Facebook COO Sheryl Sandberg was doing a deal in an NYC private equity office when she had to take a bathroom break. Except no one knew where the women's bathroom was, because no one had ever asked for it.

Sandberg told that story in her recent TEDWomen talk, seen here, about why there are so few women at the top. (She's addressing the women who already know they want to stay in the workforce and attain a top job, not ones who have made other choices) Her explanations and subsequent advice won't shock anyone who's been paying attention to the discussion — men attributing their success to themselves, women to external factors, and so on — but it's good to hear it from someone who has genuine authority to talk about women's success in high-powered industries.

In a profile not long ago, The New York Times described the former Google exec as Mark Zuckerberg's "most valuable friend," and said she is "known for her interpersonal skills as much as for her sharp intellect."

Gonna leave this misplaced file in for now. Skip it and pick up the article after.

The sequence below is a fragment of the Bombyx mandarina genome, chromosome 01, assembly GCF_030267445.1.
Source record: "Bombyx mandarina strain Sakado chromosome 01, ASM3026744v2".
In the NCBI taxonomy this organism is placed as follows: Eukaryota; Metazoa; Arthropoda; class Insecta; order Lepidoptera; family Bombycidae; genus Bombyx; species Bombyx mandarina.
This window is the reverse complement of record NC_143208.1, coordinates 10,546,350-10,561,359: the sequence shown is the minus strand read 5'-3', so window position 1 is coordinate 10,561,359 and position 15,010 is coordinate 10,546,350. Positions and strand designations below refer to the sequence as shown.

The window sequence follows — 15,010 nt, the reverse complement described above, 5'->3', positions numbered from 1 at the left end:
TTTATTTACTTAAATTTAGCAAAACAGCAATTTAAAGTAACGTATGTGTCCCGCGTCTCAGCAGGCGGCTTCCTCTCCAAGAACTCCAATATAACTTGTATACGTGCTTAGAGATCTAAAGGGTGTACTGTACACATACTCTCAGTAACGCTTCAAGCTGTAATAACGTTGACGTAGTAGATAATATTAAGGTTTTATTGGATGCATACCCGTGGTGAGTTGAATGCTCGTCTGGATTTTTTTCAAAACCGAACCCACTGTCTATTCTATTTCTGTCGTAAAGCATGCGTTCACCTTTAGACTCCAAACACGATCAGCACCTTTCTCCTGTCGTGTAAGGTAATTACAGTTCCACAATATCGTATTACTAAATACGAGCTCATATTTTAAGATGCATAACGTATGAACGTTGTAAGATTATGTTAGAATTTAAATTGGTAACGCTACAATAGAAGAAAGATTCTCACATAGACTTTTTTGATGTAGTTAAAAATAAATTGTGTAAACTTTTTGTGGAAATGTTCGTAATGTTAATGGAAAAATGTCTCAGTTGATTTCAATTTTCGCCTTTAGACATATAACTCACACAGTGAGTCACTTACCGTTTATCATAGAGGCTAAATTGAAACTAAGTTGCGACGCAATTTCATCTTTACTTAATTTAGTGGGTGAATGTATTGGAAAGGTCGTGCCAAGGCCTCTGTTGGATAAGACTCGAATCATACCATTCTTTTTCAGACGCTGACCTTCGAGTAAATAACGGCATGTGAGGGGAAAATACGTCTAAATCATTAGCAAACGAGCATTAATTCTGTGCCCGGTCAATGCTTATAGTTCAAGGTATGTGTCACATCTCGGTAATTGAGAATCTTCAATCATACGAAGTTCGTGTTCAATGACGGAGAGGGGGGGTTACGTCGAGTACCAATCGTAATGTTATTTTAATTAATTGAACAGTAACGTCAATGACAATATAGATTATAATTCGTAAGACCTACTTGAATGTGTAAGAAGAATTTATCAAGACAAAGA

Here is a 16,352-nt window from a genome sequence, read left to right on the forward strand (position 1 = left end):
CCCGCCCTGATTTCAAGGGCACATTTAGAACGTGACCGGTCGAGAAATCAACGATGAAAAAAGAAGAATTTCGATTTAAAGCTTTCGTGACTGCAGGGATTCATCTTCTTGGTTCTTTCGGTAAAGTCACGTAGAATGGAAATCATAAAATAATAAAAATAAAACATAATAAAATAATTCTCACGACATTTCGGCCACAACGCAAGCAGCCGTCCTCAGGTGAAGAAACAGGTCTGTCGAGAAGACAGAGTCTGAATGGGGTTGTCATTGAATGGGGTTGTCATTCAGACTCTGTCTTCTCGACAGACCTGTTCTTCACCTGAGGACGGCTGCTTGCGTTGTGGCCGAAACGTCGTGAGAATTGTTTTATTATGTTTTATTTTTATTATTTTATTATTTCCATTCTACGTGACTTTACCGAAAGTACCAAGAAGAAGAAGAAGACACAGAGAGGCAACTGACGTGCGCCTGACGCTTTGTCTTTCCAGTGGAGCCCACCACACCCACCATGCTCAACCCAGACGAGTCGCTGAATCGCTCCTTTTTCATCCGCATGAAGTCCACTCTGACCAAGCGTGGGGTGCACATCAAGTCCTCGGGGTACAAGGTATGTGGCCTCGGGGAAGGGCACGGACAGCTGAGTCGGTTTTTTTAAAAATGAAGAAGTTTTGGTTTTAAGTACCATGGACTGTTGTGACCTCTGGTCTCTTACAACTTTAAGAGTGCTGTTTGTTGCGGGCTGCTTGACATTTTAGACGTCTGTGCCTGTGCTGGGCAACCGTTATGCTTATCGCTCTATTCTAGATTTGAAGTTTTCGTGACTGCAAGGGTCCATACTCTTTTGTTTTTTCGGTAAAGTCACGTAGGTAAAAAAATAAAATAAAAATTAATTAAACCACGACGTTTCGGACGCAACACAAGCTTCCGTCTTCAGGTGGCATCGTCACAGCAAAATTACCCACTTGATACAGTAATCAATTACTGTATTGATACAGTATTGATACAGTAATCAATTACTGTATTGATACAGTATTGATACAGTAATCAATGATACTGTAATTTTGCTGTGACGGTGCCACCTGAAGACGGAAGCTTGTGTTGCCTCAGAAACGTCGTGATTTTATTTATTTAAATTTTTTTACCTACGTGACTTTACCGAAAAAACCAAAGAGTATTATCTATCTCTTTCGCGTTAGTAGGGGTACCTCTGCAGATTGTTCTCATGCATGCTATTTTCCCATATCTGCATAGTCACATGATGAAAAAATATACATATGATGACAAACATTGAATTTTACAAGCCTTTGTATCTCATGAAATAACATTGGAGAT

The profile also contains an anecdote that corroborates Sandberg's contention in her talk that women hurt themselves by not outing their achievements. "As a Harvard undergraduate, she sat near the back of an economics class taught by [former Treasury Secretary Larry] Summers. He says he didn't pay much attention to her until she turned in the best midterm examination in her class - and then the best final." She went on to get her MBA at Harvard, too, and then become Summers' chief of staff at Treasury at the age of 29.

Sheryl Sandburg: Why We Have Too Few Women Leaders [TED]
Related: Mark Zuckerberg's Most Valuable Friend [NYT]